Instead of creating a separate thingy, I'll use this Pubski as a chance to reflect on 2017.
John Green recently recommended writing two letters to your future self about what to take with you going into 2018, and what to leave in 2017. I think that's a great way to reflect and look forward simultaneously.
---LEAVE IT IN 2017---
The first thing to leave behind is my indecisiveness. If 2017 has taught me anything, it's that I need to make decisions and stick to them, not fret and worry and ponder forever on them if it doesn't make the result any better. At the end of 2016, I read something which took me most of 2017 to internalise: "doubt must come to an end." I haven't been able to find that quote's source ever again. The insight that phases of doubt are just that, phases, has been meaningful to me.
The second thing I want to leave is gliding. In a classic "it's not you, it's me" scenario, I've had a lot of fun gliding, but I don't have the free time to do it properly. Once or twice a month isn't gonna cut it for something as complex as learning to fly. It's been fun, but I gotta close that chapter for now.
I also want to leave calorie logging behind in 2017. I tried picking it up again last year, but it made me feel guilty for eating, which is the exact opposite of what I needed it for. It helped me figure out a healthier diet, which is good. Other than that it's just not for me.
Finally, I want 2017 to be the last year I would describe myself as reticent in unfamiliar social situations. I avoided small talk the first weeks of my internship as I've done many times before. It took a Sherry Turkle book to make me realise how embarrassingly unsocial that is and that it doesn't hurt, you fuckin' hermit, these people are nice if you just let them be nice.
---BRING IT IN 2018---
First some minor things I want to take with me from 2017. It was the year I went out of my comfort zone a bunch of times, which is always insightful. It was the year of less distractions: after reading Deep Work by Cal Newport, I realised I should do with much less distraction in my life. My phone is now almost always on silent and I'm all the happier for it.
2017 was also the year I started meditating. For me, it's valuable as a kind of mental defragmentation: if I have any stress, worry or emotions on my mind I've found meditation to clear that up, or to at least make me more aware of how I'm feeling. I have also noticed that that clarity of mind carries over to the rest of the day. Meditation, for me, is a kind of mental health upkeep I didn't know I needed.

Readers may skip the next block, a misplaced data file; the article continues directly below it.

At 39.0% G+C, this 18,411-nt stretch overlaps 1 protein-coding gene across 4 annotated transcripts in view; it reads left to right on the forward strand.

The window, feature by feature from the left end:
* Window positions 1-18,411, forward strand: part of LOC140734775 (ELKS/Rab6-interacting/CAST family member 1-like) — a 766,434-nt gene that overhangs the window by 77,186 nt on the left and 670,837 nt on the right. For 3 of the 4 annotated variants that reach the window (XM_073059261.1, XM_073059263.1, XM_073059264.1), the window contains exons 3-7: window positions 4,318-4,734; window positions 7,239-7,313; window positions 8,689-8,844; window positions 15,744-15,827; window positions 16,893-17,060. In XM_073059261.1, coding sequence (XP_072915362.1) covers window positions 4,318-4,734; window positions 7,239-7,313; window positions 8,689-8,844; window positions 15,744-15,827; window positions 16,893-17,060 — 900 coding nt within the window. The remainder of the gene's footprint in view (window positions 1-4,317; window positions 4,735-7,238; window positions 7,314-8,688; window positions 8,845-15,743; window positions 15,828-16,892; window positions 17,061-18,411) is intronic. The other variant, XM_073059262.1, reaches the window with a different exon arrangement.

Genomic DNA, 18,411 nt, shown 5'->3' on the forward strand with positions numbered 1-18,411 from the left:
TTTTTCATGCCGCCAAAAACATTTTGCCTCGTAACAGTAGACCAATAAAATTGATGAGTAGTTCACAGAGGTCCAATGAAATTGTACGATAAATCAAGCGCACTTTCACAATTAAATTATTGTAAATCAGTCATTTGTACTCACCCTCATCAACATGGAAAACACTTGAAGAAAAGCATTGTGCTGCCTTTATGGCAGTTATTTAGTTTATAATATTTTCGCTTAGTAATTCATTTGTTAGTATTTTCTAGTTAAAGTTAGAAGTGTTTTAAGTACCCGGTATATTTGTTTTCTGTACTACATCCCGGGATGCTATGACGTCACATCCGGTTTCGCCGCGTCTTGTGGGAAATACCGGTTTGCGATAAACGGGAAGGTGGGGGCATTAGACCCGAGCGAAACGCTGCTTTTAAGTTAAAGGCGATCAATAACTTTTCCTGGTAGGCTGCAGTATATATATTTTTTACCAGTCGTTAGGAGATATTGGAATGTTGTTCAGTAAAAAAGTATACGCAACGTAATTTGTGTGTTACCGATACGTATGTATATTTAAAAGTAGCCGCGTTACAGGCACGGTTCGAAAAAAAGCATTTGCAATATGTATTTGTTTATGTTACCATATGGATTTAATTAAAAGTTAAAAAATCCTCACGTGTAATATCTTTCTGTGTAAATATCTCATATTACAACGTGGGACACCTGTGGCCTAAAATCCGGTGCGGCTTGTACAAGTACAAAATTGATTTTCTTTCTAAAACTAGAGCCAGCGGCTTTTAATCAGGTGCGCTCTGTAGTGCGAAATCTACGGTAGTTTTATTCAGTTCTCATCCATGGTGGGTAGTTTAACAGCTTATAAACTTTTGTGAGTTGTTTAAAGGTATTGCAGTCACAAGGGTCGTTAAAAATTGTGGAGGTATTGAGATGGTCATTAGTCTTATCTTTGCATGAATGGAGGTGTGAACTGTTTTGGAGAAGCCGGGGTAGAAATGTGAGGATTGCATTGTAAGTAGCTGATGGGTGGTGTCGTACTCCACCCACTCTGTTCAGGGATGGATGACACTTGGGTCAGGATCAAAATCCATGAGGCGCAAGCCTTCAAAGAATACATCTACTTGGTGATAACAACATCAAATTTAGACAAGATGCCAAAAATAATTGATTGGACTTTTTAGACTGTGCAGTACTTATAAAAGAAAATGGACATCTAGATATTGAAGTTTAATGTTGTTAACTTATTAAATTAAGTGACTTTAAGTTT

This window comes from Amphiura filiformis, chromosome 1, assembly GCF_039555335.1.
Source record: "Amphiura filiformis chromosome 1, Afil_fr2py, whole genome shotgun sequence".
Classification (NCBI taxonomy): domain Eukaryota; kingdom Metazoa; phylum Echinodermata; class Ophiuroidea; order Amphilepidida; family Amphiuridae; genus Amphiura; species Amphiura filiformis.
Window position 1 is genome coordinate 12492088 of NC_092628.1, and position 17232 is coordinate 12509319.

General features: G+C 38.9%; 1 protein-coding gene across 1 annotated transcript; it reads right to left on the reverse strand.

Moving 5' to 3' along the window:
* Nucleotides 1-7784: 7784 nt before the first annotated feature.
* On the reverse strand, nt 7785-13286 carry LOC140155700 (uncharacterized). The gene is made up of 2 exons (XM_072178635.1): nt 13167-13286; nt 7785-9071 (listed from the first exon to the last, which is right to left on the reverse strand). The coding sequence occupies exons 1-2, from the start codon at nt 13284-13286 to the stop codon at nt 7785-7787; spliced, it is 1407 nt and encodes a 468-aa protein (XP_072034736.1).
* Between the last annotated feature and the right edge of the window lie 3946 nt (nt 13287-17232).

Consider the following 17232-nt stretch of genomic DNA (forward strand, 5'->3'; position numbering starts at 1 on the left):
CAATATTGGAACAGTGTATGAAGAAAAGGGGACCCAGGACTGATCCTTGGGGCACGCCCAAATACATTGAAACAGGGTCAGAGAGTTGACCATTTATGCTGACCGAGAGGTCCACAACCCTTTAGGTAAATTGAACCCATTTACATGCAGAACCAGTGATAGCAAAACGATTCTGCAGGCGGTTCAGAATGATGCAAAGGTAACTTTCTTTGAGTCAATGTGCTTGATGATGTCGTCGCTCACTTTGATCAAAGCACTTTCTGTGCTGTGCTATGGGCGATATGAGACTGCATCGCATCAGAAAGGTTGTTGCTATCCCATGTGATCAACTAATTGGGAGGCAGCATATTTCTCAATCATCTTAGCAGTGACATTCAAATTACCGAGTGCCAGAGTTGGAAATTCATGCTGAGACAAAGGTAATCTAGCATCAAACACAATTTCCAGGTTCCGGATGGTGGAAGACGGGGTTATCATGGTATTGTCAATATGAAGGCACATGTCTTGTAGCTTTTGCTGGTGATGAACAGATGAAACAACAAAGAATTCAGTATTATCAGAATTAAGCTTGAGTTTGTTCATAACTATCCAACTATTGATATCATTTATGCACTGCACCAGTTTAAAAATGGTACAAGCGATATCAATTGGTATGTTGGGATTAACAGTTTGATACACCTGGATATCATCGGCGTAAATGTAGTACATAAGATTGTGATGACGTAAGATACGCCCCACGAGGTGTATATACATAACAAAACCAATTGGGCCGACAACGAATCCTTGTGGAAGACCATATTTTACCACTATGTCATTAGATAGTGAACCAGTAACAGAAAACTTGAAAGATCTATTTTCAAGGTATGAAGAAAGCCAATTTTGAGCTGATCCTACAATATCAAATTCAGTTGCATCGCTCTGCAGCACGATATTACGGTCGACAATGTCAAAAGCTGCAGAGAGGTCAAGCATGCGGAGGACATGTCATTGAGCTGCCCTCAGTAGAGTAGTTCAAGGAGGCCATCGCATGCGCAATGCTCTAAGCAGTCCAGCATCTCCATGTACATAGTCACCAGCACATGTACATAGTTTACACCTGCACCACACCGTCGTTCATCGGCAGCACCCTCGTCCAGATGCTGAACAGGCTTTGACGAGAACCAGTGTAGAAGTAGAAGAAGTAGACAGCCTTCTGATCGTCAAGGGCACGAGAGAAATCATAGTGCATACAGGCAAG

I also started upping my reading game, and it's been one of the best things the year has brought me. A quick back of the envelope calculation puts me at more than 11,000 pages of nonfiction just in 2017, which is more than I have ever read in a single year.
After five years of following my interests and curiosity to the best of my abilities, I finally figured out what I want to do in life. Not in the "I have found my calling" sense, but more in the sense of finally being able to connect the dots:
That's from Steve Jobs' commencement speech in 2005. I remember watching it ten years ago, and those words have been etched into my soul in the form of hope ever since. The naive and dreamy kind of hope that everything will work out in the end. While I can't say that has happened or will happen, I feel like I'm headed in the right direction with the right tools and people around me, and I'm incredibly grateful for that. 2017 was the year I connected a whole bunch of dots and settled on a direction, and I look forward to see where that will take me.
Good news, everyone! After three months of job interviews, calls, negotiations, asking people for advice and what not I have made my choice and will be signing my contract this Friday.
Out of the five companies I've had serious talks with, two weren't a good fit for me, two were really interesting, and one was the gig I'd been doing alongside my last year of my master's degree. They made a compelling offer but I mostly thought of it as my backup option. Yesterday I called my manager there to let him know:
"Hey! I've made my choice, and it's sadly not in your favour. I had two other very interesting options - one was [well-known engineering firm], and the other was [the Chosen One]. I appreciated your offer and am glad that I could work for you guys, but the Chosen One was better in [all the ways that matter to me]."
"Congrats on the choice! You definitely chose the best out of the three, [Chosen One] is a great company and would totally fit you."
He said that like three more times in the same phone call - not at all disingenuously. I do think I've made the right call, the company I chose is a small urban planning consultancy focused on sustainable innovations. If I were to start a business like that, I'd probably do it the way they already do.
Now I just gotta finish my darn thesis. I want to have it done by Christmas so that I can spend that week with family (and without worries). I've written my executive summary, formalised my methodology and have rewritten the first two chapters, so I'm on track, but I still have lots to do. Plus, I need to do Adult Life Stuff like find a better insurance company and find a place to move to. What's the John Lennon lyric again? Life is what happens to you while you’re busy making other plans?
edit: Also, because I don't celebrate Sinterklaas this year I bought myself this Casio I had been eyeing for a while:
I love that it has a world map! I can scroll through time zones and the map will show the part of the world covered by that time zone. Plus, it's supposedly inspired by the James Bond's watch in Octopussy.